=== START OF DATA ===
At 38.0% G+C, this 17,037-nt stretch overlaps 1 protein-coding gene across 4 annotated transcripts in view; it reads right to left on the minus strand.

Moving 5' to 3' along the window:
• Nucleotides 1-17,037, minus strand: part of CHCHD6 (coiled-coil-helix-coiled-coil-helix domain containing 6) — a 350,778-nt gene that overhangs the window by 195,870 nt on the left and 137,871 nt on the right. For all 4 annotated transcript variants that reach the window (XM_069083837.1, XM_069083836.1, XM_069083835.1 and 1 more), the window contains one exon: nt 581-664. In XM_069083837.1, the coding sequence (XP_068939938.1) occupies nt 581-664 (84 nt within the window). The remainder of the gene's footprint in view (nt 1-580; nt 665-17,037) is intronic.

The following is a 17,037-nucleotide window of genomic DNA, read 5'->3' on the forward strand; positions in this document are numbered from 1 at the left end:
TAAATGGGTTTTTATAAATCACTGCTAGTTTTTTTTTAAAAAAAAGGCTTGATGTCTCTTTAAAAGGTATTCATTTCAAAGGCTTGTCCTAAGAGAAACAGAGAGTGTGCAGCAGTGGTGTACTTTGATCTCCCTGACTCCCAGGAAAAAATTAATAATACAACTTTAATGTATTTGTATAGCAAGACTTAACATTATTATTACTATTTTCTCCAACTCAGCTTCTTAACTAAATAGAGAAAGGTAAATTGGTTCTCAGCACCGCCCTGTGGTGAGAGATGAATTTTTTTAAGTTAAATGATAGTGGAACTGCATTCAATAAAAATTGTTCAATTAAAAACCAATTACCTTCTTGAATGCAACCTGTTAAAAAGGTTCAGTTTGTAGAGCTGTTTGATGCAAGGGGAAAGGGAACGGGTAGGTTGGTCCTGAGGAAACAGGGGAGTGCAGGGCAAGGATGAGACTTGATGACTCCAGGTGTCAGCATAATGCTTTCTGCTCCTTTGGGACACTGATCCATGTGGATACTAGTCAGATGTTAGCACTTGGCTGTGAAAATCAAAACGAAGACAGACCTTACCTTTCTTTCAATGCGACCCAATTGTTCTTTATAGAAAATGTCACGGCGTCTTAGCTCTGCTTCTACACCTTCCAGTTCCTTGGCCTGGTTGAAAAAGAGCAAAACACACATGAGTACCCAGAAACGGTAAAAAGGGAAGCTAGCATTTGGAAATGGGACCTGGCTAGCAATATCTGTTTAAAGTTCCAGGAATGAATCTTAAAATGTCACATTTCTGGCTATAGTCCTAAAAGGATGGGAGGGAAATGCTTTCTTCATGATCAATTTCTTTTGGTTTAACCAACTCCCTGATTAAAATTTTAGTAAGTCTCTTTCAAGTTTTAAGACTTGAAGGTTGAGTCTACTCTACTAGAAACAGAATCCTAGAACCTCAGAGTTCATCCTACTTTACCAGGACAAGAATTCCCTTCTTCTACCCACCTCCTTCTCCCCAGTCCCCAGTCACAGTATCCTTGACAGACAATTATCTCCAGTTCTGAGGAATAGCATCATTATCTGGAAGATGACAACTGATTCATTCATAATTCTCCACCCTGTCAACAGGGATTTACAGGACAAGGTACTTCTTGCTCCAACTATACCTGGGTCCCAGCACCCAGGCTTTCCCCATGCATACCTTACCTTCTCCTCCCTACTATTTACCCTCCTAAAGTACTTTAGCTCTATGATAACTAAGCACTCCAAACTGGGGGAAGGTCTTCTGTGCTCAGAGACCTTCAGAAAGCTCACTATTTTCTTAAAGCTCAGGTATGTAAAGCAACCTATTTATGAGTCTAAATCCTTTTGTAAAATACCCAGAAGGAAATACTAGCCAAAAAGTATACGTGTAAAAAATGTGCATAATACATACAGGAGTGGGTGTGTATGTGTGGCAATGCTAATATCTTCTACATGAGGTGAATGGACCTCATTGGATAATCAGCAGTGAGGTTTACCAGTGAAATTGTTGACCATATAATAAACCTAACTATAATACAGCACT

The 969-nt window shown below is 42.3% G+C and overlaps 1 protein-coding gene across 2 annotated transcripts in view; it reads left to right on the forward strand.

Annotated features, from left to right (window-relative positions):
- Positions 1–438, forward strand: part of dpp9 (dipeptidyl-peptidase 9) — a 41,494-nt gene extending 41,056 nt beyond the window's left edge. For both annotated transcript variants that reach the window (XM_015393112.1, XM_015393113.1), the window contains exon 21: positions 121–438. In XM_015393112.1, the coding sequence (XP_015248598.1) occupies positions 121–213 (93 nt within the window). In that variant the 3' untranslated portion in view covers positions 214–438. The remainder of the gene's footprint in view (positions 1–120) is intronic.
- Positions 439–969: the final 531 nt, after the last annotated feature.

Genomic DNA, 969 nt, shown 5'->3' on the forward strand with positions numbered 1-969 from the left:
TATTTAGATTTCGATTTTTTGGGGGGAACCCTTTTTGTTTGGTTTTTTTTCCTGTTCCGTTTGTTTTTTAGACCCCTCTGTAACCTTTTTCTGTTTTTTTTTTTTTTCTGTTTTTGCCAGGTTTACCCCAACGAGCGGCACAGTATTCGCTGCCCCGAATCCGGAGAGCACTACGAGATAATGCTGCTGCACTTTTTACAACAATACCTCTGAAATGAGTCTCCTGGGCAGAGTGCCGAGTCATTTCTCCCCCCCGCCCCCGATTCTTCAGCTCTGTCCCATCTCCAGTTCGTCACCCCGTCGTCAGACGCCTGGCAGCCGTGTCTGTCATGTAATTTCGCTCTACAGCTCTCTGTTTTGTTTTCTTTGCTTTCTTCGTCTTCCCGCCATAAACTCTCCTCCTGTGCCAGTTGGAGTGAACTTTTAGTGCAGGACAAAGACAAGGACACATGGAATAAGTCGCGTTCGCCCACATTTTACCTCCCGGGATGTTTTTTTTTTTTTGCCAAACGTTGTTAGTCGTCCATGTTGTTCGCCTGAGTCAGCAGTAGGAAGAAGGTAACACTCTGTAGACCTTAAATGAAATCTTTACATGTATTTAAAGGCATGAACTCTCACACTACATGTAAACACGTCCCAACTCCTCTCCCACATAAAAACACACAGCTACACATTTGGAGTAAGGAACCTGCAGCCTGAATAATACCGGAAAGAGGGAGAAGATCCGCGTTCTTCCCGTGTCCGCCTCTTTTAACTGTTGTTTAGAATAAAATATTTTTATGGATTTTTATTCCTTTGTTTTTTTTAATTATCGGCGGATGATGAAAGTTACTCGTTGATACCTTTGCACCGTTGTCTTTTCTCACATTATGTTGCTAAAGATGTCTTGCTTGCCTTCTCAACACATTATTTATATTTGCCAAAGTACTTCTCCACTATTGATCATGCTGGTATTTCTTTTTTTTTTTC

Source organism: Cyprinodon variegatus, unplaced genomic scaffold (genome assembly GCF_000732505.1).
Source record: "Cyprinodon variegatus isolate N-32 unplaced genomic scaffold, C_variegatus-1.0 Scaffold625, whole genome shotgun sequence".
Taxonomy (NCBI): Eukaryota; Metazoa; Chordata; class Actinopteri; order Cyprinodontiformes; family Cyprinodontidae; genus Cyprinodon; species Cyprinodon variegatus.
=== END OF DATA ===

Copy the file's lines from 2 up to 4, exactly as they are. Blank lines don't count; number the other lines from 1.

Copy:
Moving 5' to 3' along the window:
• Nucleotides 1-17,037, minus strand: part of CHCHD6 (coiled-coil-helix-coiled-coil-helix domain containing 6) — a 350,778-nt gene that overhangs the window by 195,870 nt on the left and 137,871 nt on the right. For all 4 annotated transcript variants that reach the window (XM_069083837.1, XM_069083836.1, XM_069083835.1 and 1 more), the window contains one exon: nt 581-664. In XM_069083837.1, the coding sequence (XP_068939938.1) occupies nt 581-664 (84 nt within the window). The remainder of the gene's footprint in view (nt 1-580; nt 665-17,037) is intronic.

The following is a 17,037-nucleotide window of genomic DNA, read 5'->3' on the forward strand; positions in this document are numbered from 1 at the left end: